In my quest to find out who I am as a sober person, I started gardening, took yoga, joined a meditation group and enrolled in a peer support training program. Even though I was meeting new people and doing things that I enjoyed, I still felt empty and like I didn’t fit in. In order to stay sober, I needed to find a healthy way to manage my feelings of low self esteem and disconnection. I needed to find a spiritual connection to something outside of myself, or I was at risk for relapse. I first found this spiritual connection on a camping trip. I started taking photos of a chipmunk I’d befriended, and I was so lost in joy that I didn’t feel the craving to drink.

Through Alcoholics Anonymous, I learned how to expand this connection I felt with animals to include a community of people who share my struggles with alcoholism. I’ve made some good friends and learned how to be a good friend in return. I learned how to listen, share and to be of service. I even learned how to pick up the phone and call someone before I take a drink. One thing I didn’t know about AA meetings was that we laugh a lot, if I had known that it was fun to attend meetings, I might have gotten sober sooner.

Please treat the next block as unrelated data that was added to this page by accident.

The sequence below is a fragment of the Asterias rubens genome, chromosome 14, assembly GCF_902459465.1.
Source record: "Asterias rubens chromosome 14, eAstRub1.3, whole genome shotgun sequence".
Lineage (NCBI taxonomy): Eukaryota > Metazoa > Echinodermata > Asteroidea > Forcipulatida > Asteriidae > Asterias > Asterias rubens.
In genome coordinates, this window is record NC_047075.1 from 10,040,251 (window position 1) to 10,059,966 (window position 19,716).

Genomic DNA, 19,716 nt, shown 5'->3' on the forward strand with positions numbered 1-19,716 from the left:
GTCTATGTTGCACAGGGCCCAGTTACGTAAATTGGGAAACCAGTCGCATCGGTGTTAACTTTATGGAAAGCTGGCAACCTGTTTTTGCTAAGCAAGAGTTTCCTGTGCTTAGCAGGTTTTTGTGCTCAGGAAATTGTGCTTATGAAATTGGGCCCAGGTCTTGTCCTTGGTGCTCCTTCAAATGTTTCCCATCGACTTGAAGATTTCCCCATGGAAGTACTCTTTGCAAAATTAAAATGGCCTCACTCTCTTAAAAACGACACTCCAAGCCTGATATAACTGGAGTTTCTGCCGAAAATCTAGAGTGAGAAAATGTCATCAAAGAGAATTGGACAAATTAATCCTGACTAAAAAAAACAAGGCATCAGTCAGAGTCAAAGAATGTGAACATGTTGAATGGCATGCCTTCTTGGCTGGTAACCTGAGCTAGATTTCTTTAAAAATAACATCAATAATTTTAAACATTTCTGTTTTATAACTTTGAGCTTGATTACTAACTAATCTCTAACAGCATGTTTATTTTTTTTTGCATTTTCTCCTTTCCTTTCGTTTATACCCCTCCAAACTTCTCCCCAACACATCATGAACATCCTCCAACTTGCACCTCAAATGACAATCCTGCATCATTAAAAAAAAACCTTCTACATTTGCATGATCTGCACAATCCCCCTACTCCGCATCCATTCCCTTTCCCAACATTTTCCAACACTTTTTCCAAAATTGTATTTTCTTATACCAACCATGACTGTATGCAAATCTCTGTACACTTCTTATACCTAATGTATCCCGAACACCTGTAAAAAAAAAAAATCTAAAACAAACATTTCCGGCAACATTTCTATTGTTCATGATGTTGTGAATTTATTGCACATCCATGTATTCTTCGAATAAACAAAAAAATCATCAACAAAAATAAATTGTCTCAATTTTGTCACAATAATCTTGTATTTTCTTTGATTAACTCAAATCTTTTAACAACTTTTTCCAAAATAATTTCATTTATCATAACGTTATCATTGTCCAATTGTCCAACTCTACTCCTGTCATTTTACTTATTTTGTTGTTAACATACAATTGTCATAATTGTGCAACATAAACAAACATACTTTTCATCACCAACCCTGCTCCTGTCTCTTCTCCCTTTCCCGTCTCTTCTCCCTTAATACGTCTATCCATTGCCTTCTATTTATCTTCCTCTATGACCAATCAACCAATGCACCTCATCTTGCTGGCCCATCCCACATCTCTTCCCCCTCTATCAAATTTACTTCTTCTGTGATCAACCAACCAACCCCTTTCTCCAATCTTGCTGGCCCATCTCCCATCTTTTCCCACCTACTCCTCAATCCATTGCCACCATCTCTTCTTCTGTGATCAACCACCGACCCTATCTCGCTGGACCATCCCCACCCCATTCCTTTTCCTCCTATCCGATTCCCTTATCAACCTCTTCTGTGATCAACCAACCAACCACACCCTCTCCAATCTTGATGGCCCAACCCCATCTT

I also went back to university. The first class I took was an introduction to Indigenous studies. I learned about Indigenous beliefs of living in concert with nature, and how everything is interconnected. I learned about ceremony and resilience. I went to a powwow, where I just cried for all the trauma that my ancestors had endured. However, I also felt like I didn’t belong. I didn’t know anything about the dances, the regalia or the protocols, so I decided to learn more. I continued going to community events. I asked Indigenous Elders for guidance on becoming more involved. Mostly, I just hung around, observed ceremonies, and copied what other people were doing. The first time I smudged, I felt a connection to something I can’t fully understand. When I was surrounded by the smoke from the burning medicines, I felt a weight lift off my shoulders. It felt like going home to a place I’d never been before. I can’t explain it – I just felt better.